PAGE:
United BF Homeowners’ Associations, Inc. vs. The (Municipal) City Mayor, Parañaque City
G.R. No. 141010. February 7, 2007
BF Homes Parañaque Subdivision is the largest subdivision in the country. On 11 November 1997, the Municipal Council of Parañaque enacted Municipal Ordinance No. 97-085 entitled, “An Ordinance Prescribing the Comprehensive Land Use Plan & Zoning of the Municipality of Parañaque Pursuant to the Local Government Code of 1991 and Other Pertinent Laws.” Sections 11.5 and 11.6 of Municipal Ordinance No. 97-08, reclassifying El Grande and Aguirre Avenues in BF Homes Parañaque from residential to commercial areas.
In 1998, petitioners alleged that the reclassification of certain portions of BF Homes Parañaque from residential to commercial zone is unconstitutional because it amounts to impairment of the contracts between the developer of BF Homes Parañaque and the lot buyers. Petitioners cited the annotation on the lot buyers’ titles which provides that “the property shall be used for residential purposes only and for no other purpose.” Public respondents alleged that the passage of Municipal Ordinance No. 97-08 is a valid exercise of police power by the Municipal Council of Parañaque and that such ordinance can nullify or supersede the contractual obligations entered into by the petitioners and the developer.
The Court of Appeals held that the enactment was a valid exercise of police power by the Municipality.
(1) Whether or not Municipal Ordinance No. 97-08 is a legitimate exercise of police power;
(2) Whether or not Municipal Ordinance No. 97-08 is constitutional considering that it impairs a contractual obligation annotated in homeowners’ titles and violates the doctrine of separation of powers;
(1) Yes. The Court find Municipal Ordinance No. 97-08 reasonable and not discriminating or oppressive with respect to BF Homes Parañaque. As held by the Court of Appeals, the increasing number of homeowners in BF Homes Parañaque necessitated the addition of commercial areas in the subdivision to service the needs of the homeowners.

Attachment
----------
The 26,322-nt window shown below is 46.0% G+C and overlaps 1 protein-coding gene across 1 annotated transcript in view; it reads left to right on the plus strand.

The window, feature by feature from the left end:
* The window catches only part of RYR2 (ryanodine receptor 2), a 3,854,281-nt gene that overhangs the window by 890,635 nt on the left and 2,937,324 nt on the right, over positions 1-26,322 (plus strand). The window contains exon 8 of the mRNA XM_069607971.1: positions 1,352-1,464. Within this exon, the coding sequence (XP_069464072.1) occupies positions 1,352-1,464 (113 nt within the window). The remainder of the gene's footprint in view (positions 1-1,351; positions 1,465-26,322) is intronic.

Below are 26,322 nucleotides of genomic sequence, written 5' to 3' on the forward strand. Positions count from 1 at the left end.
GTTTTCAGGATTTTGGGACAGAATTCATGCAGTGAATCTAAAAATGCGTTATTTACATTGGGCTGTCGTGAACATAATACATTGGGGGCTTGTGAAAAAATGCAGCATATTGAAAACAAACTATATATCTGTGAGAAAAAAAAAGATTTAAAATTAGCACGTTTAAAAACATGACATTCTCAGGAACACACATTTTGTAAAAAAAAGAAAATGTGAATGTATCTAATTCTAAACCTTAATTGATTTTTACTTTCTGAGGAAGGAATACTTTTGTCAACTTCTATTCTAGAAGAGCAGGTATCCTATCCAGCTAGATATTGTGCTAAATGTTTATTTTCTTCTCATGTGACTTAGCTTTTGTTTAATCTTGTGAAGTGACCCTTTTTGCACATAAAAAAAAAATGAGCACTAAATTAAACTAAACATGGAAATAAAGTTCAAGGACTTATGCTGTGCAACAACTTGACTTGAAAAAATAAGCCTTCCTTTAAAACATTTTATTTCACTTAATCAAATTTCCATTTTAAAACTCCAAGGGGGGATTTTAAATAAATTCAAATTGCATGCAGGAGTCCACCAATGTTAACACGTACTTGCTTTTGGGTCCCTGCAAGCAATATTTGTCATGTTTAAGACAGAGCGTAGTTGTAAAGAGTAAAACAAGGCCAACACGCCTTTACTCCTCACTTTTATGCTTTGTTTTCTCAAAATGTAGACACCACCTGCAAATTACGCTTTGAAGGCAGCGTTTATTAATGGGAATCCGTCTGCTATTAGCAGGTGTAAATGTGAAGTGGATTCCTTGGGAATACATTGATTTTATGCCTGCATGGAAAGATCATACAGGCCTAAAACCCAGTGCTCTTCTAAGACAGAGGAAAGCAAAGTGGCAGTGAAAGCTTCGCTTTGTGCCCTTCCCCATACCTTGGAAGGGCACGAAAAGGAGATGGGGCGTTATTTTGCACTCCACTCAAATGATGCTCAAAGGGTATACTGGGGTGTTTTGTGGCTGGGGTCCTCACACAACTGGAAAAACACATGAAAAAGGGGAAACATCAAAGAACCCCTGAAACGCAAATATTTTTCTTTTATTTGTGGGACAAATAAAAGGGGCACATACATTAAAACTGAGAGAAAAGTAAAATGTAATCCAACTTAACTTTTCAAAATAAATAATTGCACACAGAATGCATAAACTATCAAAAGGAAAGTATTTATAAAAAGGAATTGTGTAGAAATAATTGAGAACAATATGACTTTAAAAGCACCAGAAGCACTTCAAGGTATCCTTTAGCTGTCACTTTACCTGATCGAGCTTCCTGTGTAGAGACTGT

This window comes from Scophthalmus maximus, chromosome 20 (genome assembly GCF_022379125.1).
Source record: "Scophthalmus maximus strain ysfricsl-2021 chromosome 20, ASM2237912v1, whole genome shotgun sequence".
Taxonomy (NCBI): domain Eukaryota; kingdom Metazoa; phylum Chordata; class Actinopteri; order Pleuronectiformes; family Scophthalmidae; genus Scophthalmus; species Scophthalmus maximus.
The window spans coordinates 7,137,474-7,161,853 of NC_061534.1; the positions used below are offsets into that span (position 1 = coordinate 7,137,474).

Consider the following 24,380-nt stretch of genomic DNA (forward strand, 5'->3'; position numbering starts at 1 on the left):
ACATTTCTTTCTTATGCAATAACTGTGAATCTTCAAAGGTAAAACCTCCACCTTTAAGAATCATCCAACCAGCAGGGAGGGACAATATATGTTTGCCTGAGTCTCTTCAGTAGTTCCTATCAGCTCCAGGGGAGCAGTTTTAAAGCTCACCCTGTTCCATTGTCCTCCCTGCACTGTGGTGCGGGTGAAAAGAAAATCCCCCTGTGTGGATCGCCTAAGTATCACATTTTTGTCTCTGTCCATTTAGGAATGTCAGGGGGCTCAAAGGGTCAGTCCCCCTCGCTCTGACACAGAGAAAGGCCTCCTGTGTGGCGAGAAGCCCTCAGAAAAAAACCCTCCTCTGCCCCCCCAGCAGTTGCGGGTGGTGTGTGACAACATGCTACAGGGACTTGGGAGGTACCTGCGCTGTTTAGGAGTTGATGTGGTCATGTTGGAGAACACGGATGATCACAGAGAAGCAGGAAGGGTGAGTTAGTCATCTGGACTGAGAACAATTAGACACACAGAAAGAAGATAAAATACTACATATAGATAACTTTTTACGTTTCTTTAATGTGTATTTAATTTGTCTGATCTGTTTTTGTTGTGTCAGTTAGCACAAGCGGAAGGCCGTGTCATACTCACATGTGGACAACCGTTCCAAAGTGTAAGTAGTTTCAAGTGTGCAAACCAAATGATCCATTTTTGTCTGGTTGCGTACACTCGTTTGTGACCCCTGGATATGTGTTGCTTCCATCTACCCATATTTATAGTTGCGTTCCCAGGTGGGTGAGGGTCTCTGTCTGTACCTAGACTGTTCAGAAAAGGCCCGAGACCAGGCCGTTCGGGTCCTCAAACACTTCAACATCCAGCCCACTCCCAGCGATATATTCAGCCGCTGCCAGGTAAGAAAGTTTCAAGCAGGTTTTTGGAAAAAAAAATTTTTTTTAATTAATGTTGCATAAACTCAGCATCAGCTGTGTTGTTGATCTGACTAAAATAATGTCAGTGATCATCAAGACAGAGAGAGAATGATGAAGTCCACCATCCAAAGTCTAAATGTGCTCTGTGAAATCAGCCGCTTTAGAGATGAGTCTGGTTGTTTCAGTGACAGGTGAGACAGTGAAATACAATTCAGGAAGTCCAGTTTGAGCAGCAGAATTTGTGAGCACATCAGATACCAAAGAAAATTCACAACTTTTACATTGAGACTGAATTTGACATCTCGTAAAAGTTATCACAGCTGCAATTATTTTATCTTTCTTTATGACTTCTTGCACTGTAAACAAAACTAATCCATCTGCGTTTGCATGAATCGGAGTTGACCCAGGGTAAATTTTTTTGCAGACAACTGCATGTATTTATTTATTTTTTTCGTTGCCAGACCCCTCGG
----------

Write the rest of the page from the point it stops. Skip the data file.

(3) No. The Court has upheld in several cases the superiority of police power over the non-impairment clause. The constitutional guaranty of non-impairment of contracts is limited by the exercise of the police power of the State, in the interest of public health, safety, morals and general welfare. In this case, Municipal Ordinance No. 97-08 is a legitimate exercise of police power and the reclassification of El Grande and Aguirre Avenues in BF Homes Parañaque is not arbitrary or unreasonable. In Ortigas & Co., Limited Partnership v. Feati Bank and Trust Co., the Court held that contractual restrictions on the use of property could not prevail over the reasonable exercise of police power through zoning regulations.
Judgment and resolution affirmed.
It should be stressed, that while non-impairment of contracts is constitutionally guaranteed, the rule is not absolute, since it has to be reconciled with the legitimate exercise of police power, i.e., “the power to prescribe regulations to promote the health, morals, peace, education, good order or safety and general welfare of the people.” Invariably described as “the most essential, insistent, and illimitable of powers” and “in a sense, the greatest and most powerful attribute of government,”
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